Inferring Networked Device Categories from Low-Level Activity Indicators
- Chandrashekar J.
- Christophedes V.
- Sheykh Esmaili K.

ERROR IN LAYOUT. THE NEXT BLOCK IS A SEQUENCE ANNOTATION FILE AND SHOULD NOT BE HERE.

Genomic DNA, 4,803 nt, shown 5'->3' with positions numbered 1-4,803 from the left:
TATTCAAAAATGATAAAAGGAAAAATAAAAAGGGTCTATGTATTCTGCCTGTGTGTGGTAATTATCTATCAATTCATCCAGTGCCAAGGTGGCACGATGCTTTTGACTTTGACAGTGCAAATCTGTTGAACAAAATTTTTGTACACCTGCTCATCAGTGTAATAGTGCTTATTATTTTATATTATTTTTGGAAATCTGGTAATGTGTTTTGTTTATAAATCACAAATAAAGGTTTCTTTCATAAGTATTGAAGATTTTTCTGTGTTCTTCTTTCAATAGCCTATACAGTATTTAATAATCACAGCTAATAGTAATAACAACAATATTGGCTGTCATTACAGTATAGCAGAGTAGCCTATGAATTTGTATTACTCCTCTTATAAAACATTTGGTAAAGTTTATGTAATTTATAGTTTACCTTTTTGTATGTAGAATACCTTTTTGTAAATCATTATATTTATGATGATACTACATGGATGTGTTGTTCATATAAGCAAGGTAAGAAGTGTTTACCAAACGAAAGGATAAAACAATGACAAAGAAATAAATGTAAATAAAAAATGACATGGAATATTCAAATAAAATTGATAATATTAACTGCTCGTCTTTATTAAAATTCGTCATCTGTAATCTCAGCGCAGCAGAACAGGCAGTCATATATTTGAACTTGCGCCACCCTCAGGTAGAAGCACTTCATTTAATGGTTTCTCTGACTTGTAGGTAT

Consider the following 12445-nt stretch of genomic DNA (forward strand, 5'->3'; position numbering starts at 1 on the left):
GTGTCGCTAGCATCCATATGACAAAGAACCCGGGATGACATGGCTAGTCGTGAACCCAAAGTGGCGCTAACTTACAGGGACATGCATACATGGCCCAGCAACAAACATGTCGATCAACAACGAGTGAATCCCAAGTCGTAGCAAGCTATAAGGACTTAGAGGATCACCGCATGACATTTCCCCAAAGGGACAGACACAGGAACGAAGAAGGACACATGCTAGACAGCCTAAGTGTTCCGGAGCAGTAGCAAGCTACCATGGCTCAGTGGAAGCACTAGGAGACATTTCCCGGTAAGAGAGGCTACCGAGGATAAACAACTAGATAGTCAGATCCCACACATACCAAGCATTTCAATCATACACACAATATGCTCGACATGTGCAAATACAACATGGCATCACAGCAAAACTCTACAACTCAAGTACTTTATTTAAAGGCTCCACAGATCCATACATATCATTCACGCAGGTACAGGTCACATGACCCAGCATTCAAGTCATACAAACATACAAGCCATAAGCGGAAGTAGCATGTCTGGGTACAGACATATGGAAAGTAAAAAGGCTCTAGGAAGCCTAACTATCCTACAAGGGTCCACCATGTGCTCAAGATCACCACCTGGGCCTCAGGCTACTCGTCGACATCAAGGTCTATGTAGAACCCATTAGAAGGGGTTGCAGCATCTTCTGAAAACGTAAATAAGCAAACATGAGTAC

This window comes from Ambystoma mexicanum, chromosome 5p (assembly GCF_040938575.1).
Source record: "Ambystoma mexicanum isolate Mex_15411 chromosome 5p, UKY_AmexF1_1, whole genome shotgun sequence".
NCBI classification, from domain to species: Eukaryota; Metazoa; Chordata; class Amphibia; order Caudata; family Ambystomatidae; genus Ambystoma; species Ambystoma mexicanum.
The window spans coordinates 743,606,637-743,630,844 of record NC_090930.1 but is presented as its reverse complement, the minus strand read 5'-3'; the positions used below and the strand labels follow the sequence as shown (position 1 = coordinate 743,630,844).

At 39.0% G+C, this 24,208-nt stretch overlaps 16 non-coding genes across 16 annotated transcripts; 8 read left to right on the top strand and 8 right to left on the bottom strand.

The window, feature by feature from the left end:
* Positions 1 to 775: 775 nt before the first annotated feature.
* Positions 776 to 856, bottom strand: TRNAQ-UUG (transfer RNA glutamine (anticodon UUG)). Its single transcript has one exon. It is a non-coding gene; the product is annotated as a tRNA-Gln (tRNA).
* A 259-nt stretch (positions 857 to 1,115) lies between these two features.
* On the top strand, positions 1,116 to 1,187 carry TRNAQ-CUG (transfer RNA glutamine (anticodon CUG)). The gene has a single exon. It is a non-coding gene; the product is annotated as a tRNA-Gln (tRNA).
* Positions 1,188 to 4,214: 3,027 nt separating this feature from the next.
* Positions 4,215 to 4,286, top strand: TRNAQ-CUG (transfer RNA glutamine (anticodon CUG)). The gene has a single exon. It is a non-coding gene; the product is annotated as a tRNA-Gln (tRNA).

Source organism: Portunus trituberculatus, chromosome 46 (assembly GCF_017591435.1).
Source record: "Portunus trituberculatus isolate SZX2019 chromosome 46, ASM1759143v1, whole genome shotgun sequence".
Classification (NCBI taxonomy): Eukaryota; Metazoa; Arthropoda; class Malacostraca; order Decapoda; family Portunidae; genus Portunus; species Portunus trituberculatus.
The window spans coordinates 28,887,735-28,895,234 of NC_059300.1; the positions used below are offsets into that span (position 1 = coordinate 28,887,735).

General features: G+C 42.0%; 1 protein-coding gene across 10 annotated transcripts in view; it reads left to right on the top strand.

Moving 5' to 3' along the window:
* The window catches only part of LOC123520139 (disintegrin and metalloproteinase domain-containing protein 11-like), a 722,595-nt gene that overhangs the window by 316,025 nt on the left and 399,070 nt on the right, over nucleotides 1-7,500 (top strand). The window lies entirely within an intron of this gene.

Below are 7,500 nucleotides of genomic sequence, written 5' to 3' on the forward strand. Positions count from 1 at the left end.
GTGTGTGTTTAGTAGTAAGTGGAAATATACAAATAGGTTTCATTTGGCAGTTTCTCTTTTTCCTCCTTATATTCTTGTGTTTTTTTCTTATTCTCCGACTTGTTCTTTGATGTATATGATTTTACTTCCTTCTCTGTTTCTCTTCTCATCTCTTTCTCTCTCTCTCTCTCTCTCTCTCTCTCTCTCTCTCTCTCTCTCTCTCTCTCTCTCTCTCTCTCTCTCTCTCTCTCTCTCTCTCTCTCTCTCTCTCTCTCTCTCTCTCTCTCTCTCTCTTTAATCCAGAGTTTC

We study the problem of inferring the category of a networked device based on observed, low level indicators of its activity (traffic counters and wireless signal strengths). Such a capability has a wide variety of uses including ISP home troubleshooting, traffic management, etc. In this paper, we analyze a dataset of detailed device network activity obtained from 240 subscriber homes of a large European ISP. By analyzing various distributions, we extract a number of traffic and spatial activity fingerprints for each device. Subsequently, we apply a number of distinct classification methods on a large subset of data for which we are able to extract ground-truth labels. We define a two level taxonomy of device categories that describe devices at a coarse grain (compute device, mobile device) and a finer level (tablet, OTT box, etc) and perform the classification independently for each granularity. Our results show an accuracy level up to 92% for the coarse grained categories up to 85% for the finer grained classes. By incorporating information from other sources (e.g., MAC prefix), we are able to further improve accuracy to above 97% and 92%, respectively. Finally, we also extract a set of simple and human-readable rules that concisely capture the behavior of these distinct device categories.